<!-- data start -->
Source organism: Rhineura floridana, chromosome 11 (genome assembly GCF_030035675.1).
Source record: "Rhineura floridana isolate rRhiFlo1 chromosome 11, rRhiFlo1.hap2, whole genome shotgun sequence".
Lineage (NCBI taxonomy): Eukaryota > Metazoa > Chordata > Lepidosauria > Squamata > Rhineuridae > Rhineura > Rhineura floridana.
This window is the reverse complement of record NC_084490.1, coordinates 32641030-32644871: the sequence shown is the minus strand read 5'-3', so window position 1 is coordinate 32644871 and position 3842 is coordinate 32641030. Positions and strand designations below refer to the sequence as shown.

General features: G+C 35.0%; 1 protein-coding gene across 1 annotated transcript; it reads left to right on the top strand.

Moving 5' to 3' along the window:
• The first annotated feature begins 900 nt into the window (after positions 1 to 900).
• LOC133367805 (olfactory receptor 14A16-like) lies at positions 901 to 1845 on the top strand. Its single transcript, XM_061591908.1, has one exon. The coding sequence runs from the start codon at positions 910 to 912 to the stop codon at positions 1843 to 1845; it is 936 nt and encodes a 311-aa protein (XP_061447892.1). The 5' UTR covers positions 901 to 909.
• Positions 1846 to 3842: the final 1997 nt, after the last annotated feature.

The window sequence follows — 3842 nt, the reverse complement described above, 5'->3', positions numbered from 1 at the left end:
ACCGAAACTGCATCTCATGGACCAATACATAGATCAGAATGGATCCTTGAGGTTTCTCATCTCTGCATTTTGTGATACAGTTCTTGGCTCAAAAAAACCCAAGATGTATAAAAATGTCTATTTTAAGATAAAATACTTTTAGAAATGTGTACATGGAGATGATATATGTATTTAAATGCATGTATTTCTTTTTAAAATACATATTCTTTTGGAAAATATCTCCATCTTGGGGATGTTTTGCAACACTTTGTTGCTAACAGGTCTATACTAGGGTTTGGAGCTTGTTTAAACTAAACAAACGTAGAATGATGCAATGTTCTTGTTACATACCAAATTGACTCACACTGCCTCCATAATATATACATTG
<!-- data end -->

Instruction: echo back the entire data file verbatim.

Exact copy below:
Source organism: Rhineura floridana, chromosome 11 (genome assembly GCF_030035675.1).
Source record: "Rhineura floridana isolate rRhiFlo1 chromosome 11, rRhiFlo1.hap2, whole genome shotgun sequence".
Lineage (NCBI taxonomy): Eukaryota > Metazoa > Chordata > Lepidosauria > Squamata > Rhineuridae > Rhineura > Rhineura floridana.
This window is the reverse complement of record NC_084490.1, coordinates 32641030-32644871: the sequence shown is the minus strand read 5'-3', so window position 1 is coordinate 32644871 and position 3842 is coordinate 32641030. Positions and strand designations below refer to the sequence as shown.

General features: G+C 35.0%; 1 protein-coding gene across 1 annotated transcript; it reads left to right on the top strand.

Moving 5' to 3' along the window:
• The first annotated feature begins 900 nt into the window (after positions 1 to 900).
• LOC133367805 (olfactory receptor 14A16-like) lies at positions 901 to 1845 on the top strand. Its single transcript, XM_061591908.1, has one exon. The coding sequence runs from the start codon at positions 910 to 912 to the stop codon at positions 1843 to 1845; it is 936 nt and encodes a 311-aa protein (XP_061447892.1). The 5' UTR covers positions 901 to 909.
• Positions 1846 to 3842: the final 1997 nt, after the last annotated feature.

The window sequence follows — 3842 nt, the reverse complement described above, 5'->3', positions numbered from 1 at the left end:
ACCGAAACTGCATCTCATGGACCAATACATAGATCAGAATGGATCCTTGAGGTTTCTCATCTCTGCATTTTGTGATACAGTTCTTGGCTCAAAAAAACCCAAGATGTATAAAAATGTCTATTTTAAGATAAAATACTTTTAGAAATGTGTACATGGAGATGATATATGTATTTAAATGCATGTATTTCTTTTTAAAATACATATTCTTTTGGAAAATATCTCCATCTTGGGGATGTTTTGCAACACTTTGTTGCTAACAGGTCTATACTAGGGTTTGGAGCTTGTTTAAACTAAACAAACGTAGAATGATGCAATGTTCTTGTTACATACCAAATTGACTCACACTGCCTCCATAATATATACATTG